What’s behind RIM’s new BlackBerry 5810?

More than a year ago, I gave up my cell phone in favor of the Research In Motion Ltd. BlackBerry 957. While I occasionally miss making calls from the road, it’s been an easy trade-off. Yet, should Research In Motion offer a BlackBerry phone, you’d find me first in line for it.

RIM has hinted for months that it’s been working on such a device, and I’ve secretly dreaded the company might take a wrong turn and cook up some Frankenstein (FrankenBerry?) phone/PDA monster, spoiling the design. (No doubt Palm’s recent release of the i705 with its clip-on, BlackBerry-like keyboard contributed to my state of mind here.)

So I’m relieved to report that last Monday, RIM announced its voice-capable BlackBerry 5810, and it didn’t change a thing. RIM simply added a phone jack to the top of the device, into which you plug a headset and mike. You input phone numbers the same as you would any other phone, and make calls or send Short Message Service text messages from your address book. RIM is sending me the device in a couple of weeks, and it will be generally available within a month.

“We wanted to keep the keyboard and large screen, and didn’t want to add mechanical components. You want as few mechanical hinges and springs as possible,” says Mark Guibert, vice-president of brand management at RIM. About 20 per cent of wireless phone users have adopted headsets according to The Yankee Group, so that shouldn’t be a barrier, especially for occasional phone use.

The new BlackBerry runs on VoiceStream or AT&T Wireless GSM/General Packet Radio Service networks in the United States and Rogers AT&T Wireless in Canada. The device will cost US$500, and service pricing isn’t yet settled but should fall in the $40 per month range for voice and data. It will run on the same BlackBerry server software as earlier devices, and while RIM doesn’t have plans to offer an upgrade path for existing 957 users, it expects companies will buy 5810s for their top executives and hand down the 957s, as they’ve done with previous models.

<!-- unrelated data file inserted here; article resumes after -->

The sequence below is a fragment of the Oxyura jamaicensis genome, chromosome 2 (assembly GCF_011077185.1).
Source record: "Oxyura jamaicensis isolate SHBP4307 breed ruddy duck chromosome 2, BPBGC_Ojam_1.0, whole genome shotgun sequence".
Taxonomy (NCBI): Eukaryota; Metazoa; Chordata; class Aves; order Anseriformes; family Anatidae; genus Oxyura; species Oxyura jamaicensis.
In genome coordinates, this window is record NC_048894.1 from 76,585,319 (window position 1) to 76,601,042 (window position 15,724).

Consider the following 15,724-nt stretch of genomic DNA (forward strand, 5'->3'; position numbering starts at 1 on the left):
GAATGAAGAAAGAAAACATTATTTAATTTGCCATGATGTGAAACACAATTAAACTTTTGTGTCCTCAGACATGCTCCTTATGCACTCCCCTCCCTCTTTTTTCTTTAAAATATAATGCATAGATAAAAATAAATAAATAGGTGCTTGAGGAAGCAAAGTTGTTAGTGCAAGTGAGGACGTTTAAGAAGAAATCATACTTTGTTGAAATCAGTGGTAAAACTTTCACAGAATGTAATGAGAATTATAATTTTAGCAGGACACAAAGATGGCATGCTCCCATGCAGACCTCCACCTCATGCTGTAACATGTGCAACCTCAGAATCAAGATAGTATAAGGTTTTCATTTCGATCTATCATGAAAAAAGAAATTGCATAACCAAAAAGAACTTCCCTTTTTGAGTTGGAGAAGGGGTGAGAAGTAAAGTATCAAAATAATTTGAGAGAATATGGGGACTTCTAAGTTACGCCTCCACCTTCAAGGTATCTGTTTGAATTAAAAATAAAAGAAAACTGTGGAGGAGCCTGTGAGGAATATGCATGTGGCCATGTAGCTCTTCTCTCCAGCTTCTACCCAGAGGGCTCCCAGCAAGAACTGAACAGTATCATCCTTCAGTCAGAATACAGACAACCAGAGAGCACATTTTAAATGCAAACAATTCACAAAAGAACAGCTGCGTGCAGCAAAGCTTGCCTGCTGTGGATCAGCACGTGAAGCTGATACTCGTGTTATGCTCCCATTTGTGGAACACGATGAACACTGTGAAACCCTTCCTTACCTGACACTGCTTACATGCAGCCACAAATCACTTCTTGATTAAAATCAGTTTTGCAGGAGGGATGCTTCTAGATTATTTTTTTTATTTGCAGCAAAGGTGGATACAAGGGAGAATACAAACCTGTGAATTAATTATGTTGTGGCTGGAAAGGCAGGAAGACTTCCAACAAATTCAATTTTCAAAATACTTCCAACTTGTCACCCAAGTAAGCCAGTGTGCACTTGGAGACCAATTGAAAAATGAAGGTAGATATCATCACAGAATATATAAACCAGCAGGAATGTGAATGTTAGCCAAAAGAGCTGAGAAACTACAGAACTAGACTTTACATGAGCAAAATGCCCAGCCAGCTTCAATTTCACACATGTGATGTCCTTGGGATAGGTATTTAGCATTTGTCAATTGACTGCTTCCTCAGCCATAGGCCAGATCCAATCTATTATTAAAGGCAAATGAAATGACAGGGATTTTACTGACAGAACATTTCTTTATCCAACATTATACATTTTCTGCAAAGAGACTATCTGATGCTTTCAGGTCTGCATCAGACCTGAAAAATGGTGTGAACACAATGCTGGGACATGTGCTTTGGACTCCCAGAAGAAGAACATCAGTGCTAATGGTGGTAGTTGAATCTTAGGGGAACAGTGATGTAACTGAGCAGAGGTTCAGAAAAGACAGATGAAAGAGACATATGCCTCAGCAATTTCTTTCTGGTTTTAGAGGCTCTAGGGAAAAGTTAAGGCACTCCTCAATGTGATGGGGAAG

While adding voice might be a big deal to remote users like me, RIM isn’t positioning the 5810 as a voice device at all, says Yankee Group analyst Sarah Kim. Instead, voice is RIM’s entry into the carrier stores, a whole new distribution channel. “It makes more sense for the carriers to sell something that does voice rather than just wireless data,” she says.

In fact, the bigger news behind the voice news is that the 5810’s client software is based on Java 2 Platform Micro Edition, which opens up the BlackBerry platform to the large community of Java application developers, and that IBM Global Services will offer 5810 support to its customers.

Kistner is the managing editor of the Net.Worker section of Network World. She can be reached at tkistner@nww.com.